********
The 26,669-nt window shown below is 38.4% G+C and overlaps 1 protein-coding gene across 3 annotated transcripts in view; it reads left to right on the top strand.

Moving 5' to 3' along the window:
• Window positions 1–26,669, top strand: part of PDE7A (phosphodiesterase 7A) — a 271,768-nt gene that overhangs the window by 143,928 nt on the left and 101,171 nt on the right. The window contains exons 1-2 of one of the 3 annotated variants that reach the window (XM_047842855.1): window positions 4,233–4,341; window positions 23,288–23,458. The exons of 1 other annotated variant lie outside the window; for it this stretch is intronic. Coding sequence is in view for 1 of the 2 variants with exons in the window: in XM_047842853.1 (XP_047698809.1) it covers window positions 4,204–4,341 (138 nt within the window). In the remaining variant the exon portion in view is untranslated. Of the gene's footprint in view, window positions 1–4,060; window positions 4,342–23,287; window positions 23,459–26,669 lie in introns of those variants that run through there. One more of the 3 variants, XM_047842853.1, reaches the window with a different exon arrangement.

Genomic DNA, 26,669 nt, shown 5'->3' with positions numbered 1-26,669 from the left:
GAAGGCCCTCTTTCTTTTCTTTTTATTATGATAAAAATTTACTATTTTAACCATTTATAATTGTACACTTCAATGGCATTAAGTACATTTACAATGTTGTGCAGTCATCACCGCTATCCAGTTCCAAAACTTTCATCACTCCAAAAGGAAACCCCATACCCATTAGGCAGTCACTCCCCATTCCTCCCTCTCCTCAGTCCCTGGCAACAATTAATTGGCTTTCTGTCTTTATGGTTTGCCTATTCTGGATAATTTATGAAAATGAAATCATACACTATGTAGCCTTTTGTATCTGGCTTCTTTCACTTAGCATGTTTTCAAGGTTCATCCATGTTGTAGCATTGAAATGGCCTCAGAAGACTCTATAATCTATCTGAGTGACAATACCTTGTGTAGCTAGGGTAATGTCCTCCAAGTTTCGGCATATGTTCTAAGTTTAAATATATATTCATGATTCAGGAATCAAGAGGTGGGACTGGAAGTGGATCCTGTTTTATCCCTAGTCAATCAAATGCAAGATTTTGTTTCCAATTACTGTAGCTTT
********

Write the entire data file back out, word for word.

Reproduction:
The 26,669-nt window shown below is 38.4% G+C and overlaps 1 protein-coding gene across 3 annotated transcripts in view; it reads left to right on the top strand.

Moving 5' to 3' along the window:
• Window positions 1–26,669, top strand: part of PDE7A (phosphodiesterase 7A) — a 271,768-nt gene that overhangs the window by 143,928 nt on the left and 101,171 nt on the right. The window contains exons 1-2 of one of the 3 annotated variants that reach the window (XM_047842855.1): window positions 4,233–4,341; window positions 23,288–23,458. The exons of 1 other annotated variant lie outside the window; for it this stretch is intronic. Coding sequence is in view for 1 of the 2 variants with exons in the window: in XM_047842853.1 (XP_047698809.1) it covers window positions 4,204–4,341 (138 nt within the window). In the remaining variant the exon portion in view is untranslated. Of the gene's footprint in view, window positions 1–4,060; window positions 4,342–23,287; window positions 23,459–26,669 lie in introns of those variants that run through there. One more of the 3 variants, XM_047842853.1, reaches the window with a different exon arrangement.

Genomic DNA, 26,669 nt, shown 5'->3' with positions numbered 1-26,669 from the left:
GAAGGCCCTCTTTCTTTTCTTTTTATTATGATAAAAATTTACTATTTTAACCATTTATAATTGTACACTTCAATGGCATTAAGTACATTTACAATGTTGTGCAGTCATCACCGCTATCCAGTTCCAAAACTTTCATCACTCCAAAAGGAAACCCCATACCCATTAGGCAGTCACTCCCCATTCCTCCCTCTCCTCAGTCCCTGGCAACAATTAATTGGCTTTCTGTCTTTATGGTTTGCCTATTCTGGATAATTTATGAAAATGAAATCATACACTATGTAGCCTTTTGTATCTGGCTTCTTTCACTTAGCATGTTTTCAAGGTTCATCCATGTTGTAGCATTGAAATGGCCTCAGAAGACTCTATAATCTATCTGAGTGACAATACCTTGTGTAGCTAGGGTAATGTCCTCCAAGTTTCGGCATATGTTCTAAGTTTAAATATATATTCATGATTCAGGAATCAAGAGGTGGGACTGGAAGTGGATCCTGTTTTATCCCTAGTCAATCAAATGCAAGATTTTGTTTCCAATTACTGTAGCTTT